I’m writing this review in a post-saki glow. I can still feel its warmth hugging my bones, prompting me to say only the nicest things about Min’s Sushi & BBQ on Tran Cao Van.
But even when that glow fades, I’ll still be left with only the sweetest memories – of a place I’ve never visited before, but certainly will again.
Min’s Sushi & BBQ menu describes the unassuming Hoi An Japanese restaurant as ‘a peaceful, Kyoto-style eatery’. Which seems like an apt summary – having stayed in Kyoto two years ago, I was immediately transported back. The red lanterns hanging outside, the rattan ceiling and walls, the dark furniture and the speakeasy vibe…it had the cool, effortless appeal of a Japanese izakaya. The perfect setting for a romantic date night, or an intimate dinner with friends.
With room for only 10 people inside (six at the counter, right in front of all the slice ‘n’ dice action), this intimacy is a big selling point. However, even though Quyet (the young Hanoian owner) has plans to expand his Japanese restaurant, he’s keen to stay true to its roots. He spoke of a calming garden, a little sake bar out back…and his face lit up when he described this next chapter of his dream.
Quyet met his chef and friend, Tien, in Saigon two years ago. They decided to set up a place in Hoi An and recruited five more members of staff from various parts of Vietnam. Quyet calls them “his family” – and this family operates like a well-oiled machine. During our lunch, each person was constantly moving, busy with an individual task – which they completed diligently, with great care and calmness. Resulting in a background atmosphere of quiet, perfect efficiency. It was all very zen. And even though their 20s-style trilby hats were reminiscent of Japanese yakuza (gangsters), they were of the friendliest variety!
Chef Tien, originally from Saigon, has spent years learning and practising the art of sushi-making. His work was carried out with such precision and dedication it was a delight to watch – and of course, to eat!
Where do I start? I am not normally a fan of sushi. It’s not something I get overly excited about. (Andy, on the other hand, would happily eat it for every meal.) So I ordered the “Min Special Set A” – a mix of skewered meat and veg, plus a california roll, a tuna maki roll and Chef Hien’s appetiser of the day. Andy went full raw and ordered the “Sashimi Special Set” – which looked like a work of art and was almost too pretty to eat. (Almost.)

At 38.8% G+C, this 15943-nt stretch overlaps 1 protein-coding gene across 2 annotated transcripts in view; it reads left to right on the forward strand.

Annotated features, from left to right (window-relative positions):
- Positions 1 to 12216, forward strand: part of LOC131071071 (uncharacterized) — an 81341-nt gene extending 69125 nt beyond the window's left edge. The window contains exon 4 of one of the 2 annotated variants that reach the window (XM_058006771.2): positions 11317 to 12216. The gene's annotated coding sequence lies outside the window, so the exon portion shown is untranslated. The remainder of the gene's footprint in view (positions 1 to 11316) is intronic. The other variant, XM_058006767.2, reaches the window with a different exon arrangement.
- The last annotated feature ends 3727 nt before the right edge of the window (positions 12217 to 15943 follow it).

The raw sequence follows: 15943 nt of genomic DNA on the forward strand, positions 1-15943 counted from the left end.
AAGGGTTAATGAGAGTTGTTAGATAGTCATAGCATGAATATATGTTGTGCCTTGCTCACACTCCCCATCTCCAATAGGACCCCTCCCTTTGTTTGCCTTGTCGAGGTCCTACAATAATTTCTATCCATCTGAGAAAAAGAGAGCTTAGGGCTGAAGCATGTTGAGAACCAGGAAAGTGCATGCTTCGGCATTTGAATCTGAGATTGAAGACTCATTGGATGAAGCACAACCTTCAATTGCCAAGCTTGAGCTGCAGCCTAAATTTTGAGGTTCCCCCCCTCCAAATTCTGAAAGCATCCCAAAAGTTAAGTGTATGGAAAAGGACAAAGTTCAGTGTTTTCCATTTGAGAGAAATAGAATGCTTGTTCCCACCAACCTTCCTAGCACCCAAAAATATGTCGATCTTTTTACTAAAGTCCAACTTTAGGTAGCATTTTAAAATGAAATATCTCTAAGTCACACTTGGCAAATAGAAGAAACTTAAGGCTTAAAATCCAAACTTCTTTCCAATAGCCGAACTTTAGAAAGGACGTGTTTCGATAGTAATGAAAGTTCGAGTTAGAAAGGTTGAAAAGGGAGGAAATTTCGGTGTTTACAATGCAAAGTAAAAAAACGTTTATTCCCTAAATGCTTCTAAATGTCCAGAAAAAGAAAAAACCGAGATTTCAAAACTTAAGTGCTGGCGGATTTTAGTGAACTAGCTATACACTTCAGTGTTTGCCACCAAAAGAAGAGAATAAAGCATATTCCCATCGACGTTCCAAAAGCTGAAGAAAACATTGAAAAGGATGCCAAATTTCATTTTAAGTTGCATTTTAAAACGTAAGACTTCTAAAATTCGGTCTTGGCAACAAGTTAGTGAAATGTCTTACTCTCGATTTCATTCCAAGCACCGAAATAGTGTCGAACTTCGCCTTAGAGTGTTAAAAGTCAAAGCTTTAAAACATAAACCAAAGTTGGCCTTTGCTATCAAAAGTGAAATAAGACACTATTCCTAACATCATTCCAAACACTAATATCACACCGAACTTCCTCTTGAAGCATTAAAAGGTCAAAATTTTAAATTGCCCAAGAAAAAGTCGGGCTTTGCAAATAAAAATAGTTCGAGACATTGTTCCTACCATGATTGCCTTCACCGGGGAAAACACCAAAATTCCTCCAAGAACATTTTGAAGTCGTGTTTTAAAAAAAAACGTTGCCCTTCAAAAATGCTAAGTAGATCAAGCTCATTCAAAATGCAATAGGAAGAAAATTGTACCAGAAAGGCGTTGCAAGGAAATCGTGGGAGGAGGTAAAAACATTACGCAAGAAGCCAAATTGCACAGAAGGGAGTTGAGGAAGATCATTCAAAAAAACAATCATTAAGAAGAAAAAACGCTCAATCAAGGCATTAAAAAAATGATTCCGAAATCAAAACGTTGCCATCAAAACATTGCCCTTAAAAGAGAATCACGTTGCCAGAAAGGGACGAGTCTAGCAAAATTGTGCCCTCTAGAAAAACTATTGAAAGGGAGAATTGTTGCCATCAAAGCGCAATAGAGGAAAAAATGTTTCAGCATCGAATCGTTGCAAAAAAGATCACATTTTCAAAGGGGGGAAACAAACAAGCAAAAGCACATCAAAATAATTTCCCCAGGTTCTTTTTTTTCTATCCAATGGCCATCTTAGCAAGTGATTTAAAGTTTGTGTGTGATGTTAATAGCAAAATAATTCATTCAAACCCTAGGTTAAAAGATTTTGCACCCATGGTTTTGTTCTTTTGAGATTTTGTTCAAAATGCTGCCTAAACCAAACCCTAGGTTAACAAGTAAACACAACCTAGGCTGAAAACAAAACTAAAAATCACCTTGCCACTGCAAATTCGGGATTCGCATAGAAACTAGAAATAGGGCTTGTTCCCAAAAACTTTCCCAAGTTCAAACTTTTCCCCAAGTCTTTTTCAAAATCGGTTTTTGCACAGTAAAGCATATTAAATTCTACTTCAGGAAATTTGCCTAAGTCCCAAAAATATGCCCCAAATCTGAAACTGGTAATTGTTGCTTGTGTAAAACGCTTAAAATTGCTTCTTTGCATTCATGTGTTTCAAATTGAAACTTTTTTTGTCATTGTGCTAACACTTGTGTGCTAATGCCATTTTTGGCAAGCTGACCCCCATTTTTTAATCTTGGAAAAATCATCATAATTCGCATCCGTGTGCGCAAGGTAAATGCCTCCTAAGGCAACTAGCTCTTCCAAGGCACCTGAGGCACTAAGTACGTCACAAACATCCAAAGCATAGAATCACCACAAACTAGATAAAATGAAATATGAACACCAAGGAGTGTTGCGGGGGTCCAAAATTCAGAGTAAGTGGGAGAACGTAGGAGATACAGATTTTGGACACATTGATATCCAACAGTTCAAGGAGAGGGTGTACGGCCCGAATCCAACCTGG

I found the skewers – beef and green pepper, eggplant, plus chicken and leek, all blow-torched to perfection – to be beautifully flavoured and tender. (Not to mention how much we enjoyed the fireshow that went with them!) The extras, like edamame beans, salmon-flaked miso soup and delightfully crispy gyoza, went down an absolute treat.
But at Min’s Sushi & BBQ I was especially surprised to find just how much I LOVED the sashimi! Meaty red tuna? Delicious. Zingy yellow-fin tuna? Divine. Salmon and barbequed salmon skin salad (the chef’s appetiser)? Delectable. All the positive “D” adjectives you can think of, this meal had it all!
We were also treated to a portion of beautiful nigiri, before finishing off our meal with some cooling watermelon and some hot sake.
I don’t know why I’ve never been to Min’s Sushi & BBQ before. I’ve a lot of time to make up for! It’s without a doubt, one of the most special dining experiences I’ve had in Hoi An… and that isn’t just the sake talking!
For one thing, it’s so reasonably priced. I can’t imagine having sushi so good, in such a special setting, for so cheap anywhere else – certainly not in the restaurants we visited in Japan, anyway! These were quite filling options, but you can pick and choose between a wide selection of rolls, sashimi and nigiri options for a couple of dollars a pop.
If you’re not into fish, the BBQ skewers are fantastic and if you’re not into meat, you can opt for veggie skewers or rolls instead – just ask them to make you one up.
The staff are great, the food is beautiful and the setting is truly special. Don’t miss it.